By: Jess Castro
Bust out your bubble pipe and goofy Sherlock Holmes hat — it’s about time you fancy yourself as a mystery solving sleuth! KING Arts claims to have a nail-biting adventure full of twists and turns, a dangerous heist and a dash of whodunnit. Let’s take a look at The Raven: Legacy of a Master Thief – three installments of head-scratching, mustache-twisting intrigue on Xbox Live Arcade.
The Raven is cut from the cloth of many classic PC point-and-click adventure titles; your character is guided by points of interest where you are to inspect and interact with the environment, stash found items to solve puzzles and predicaments, and revel in one “ah HA!” moment after another. However, it seems that in the transition from PC to XBLA, a mystery unrelated to the game’s plot unfolds; the Mystery of the Missing Cursor.
You’ll control the main character’s movement with the left stick while the right stick cycles through highlighted interest points in the environment. Pressing “B” investigates for some inner monologue, “A” interacts and “X” gives a preview of all the accessible and interactive items, persons or areas on screen. Without an actual cursor to freely navigate your surroundings, however, the game feels extremely limiting and frustrating.
Imagine you see Item A on the screen, and you know that it most certainly should combine with Item B. Logic dictates you’d just be able to hover a cursor over Item A, then drag it over to Item B. In The Raven, you’ll navigate your character close to Item A, tap the right stick and cycle through an invisible wheel or menu of objects and hope your character is actually close enough to register interaction with Item A or B. This siphons almost all sense of adventure and curiosity out of a game like this.
In addition, item interaction is cumbersome to a face-palming degree. Want to try using an item in your inventory? Press select, open a window of your goodies, then press A on the desired item. If you use it incorrectly or highlight an unrelated object, the desired item goes null and you have to go back and select the item from your inventory again — very redundant.
The Raven‘s presentation is extremely promising with the first catching item, the spectacular and impressive musical score that oozes with charm, mystery and grandeur. Set in 1960s Europe, character and environment design, artwork and animation all excel in bringing the right kind of mood to the story. Voice acting is spot-on, albeit paced a tad bit slow. There’s a certain appealing whimsy when all the elements come together — a very classic vibe that fans of Agatha Christie or Sir Arthur Conan Doyle might appreciate.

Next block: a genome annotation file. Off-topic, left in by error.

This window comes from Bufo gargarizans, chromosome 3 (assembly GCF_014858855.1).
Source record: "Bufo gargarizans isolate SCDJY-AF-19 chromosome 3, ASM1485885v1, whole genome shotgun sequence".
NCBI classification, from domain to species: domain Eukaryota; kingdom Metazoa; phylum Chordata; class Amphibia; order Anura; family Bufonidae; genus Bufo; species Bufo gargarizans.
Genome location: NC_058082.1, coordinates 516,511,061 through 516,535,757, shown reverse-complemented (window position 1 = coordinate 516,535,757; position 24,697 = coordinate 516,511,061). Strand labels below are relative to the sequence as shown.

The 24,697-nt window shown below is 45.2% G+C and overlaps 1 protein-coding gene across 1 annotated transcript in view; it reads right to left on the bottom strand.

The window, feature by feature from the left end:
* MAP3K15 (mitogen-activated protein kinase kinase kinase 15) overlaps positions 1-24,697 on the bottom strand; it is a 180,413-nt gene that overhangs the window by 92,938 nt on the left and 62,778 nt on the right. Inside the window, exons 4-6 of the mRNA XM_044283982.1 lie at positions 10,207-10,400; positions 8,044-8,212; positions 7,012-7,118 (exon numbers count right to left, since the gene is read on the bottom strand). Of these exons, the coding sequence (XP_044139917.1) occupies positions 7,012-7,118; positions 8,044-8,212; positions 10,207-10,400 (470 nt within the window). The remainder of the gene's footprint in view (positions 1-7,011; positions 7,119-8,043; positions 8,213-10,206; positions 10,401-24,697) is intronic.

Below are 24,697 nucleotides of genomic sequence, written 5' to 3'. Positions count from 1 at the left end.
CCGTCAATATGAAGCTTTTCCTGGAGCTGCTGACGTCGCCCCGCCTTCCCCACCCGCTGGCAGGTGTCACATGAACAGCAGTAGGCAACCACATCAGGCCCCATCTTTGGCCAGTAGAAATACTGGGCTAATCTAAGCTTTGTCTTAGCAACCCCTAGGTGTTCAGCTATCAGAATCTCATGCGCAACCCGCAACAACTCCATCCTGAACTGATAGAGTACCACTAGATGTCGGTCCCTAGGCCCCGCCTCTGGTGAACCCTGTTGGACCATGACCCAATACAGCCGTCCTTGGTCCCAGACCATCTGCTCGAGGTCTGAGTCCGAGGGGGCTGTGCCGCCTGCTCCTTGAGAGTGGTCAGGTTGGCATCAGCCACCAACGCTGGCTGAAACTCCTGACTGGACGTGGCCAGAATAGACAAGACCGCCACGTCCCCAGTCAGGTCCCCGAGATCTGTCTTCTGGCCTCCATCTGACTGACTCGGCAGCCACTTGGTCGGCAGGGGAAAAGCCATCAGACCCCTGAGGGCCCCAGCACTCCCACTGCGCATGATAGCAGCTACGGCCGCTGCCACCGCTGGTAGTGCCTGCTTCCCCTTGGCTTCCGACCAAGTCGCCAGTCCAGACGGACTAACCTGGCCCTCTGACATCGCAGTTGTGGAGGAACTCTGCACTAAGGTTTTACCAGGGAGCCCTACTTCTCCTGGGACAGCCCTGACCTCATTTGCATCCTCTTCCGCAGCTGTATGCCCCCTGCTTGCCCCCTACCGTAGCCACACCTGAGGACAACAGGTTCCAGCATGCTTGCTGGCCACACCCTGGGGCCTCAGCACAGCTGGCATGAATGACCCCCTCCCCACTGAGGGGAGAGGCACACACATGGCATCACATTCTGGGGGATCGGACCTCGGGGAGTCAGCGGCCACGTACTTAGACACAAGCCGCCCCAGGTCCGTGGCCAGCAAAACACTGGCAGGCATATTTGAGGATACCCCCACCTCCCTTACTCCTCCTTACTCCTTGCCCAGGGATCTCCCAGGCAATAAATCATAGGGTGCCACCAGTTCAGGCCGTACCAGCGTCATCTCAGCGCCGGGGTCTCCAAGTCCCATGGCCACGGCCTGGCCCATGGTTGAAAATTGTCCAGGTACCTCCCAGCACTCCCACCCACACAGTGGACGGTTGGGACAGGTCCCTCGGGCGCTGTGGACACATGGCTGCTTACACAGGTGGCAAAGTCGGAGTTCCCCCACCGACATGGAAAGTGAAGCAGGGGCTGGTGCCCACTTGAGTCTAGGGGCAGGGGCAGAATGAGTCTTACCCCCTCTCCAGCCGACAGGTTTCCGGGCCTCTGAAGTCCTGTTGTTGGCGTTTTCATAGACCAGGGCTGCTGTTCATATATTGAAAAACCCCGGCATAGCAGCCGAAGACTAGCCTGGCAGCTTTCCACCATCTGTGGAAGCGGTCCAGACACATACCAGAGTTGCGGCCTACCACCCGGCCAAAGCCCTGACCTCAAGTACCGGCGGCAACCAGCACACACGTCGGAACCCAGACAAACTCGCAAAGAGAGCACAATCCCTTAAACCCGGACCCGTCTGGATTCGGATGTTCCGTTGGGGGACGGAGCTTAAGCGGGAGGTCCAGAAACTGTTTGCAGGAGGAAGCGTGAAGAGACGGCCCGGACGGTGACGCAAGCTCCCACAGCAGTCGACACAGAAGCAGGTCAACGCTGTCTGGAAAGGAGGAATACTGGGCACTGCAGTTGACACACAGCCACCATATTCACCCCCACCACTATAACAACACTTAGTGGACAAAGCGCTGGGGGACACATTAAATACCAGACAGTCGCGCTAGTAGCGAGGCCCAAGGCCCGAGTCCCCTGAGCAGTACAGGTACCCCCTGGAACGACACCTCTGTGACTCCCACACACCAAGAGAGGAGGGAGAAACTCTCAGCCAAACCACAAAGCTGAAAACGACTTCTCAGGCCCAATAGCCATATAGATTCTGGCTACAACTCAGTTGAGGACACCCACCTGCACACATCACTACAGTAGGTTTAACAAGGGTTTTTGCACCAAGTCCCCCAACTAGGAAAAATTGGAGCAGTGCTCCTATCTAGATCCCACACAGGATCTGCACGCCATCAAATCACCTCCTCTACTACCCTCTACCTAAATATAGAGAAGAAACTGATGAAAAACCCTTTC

There are some definite hiccups, however. Though the score is remarkable, it’s unevenly cut and pasted throughout the adventure, and at times, can feel rather repetitive. Plus, there’s a small number of glitches scattered throughout as well, from bad lip-synchs to snap, crackle and pops in the audio. Lastly, the brightness settings are unbalanced – most of the game is very vivid and colorful, but there are a few scenarios where you’re plunged into complete darkness and shadows. With no in-game brightness settings, those moments were quite a pain to fumble through.
Starting off the series is Chapter 1: The Eye of the Sphinx, in which you’ll take control of Swiss Constable Anton Zellner, a Poirot-looking investigator who aims to assist in the apprehension of the titular thief. Shrouded in mystery and thought to have been shot dead, The Raven is being lured into a trap by Interpol as a precious jewel is stowed on a train as bait. As Zellner, you’ll begin introductory gameplay, talking with all of the train’s passengers and getting a grasp on item management. Successful interactions, as trivial as they may be, score adventure points that not only act as a final gauge of your deduction skills, but also can be used to unlock hints in challenging spots.
It may start off mundane, but Chapter 1 eventually picks up some steam and all of the elements that make a decent adventure fall into place. Well, almost. There is some annoyance when you figure certain obvious puzzles out and you want to quickly click through the solution only to be forced to cycle through unnecessary observations or hints before pulling it off. Add the aforementioned problems in the controls and item management, and I can confidently say that players not accustomed to this style of game will not be won over.
Fans of the genre that choose to stick it out will be rewarded with a pretty engaging tale. One of the best aspects of the chapter format series is the anticipation of what happens next. Chapter 1 has an excellent cliffhanger that will entice players into Chapter 2: Ancestry of Lies. It’s significantly shorter than the first and the puzzles aren’t as solid, but things get interesting when the game shifts to a new perspective and character, unraveling some good plot twists. The story continues to come full circle with Chapter 3: A Murder of Crows as previous scenarios are seen and played from different eyes leading to the nifty unraveling mystery of the Legacy of a Master Thief.
Compelling story, memorable characters and engaging puzzles make a great click-and-point adventure; does The Raven saga have it all? It should, but it feels heavily diluted in the transition from PC mouse to Xbox controller. Even as a longtime fan of the genre, it was tough to get into this otherwise well done mystery title on the console format, which is a shame considering it’s been done great before.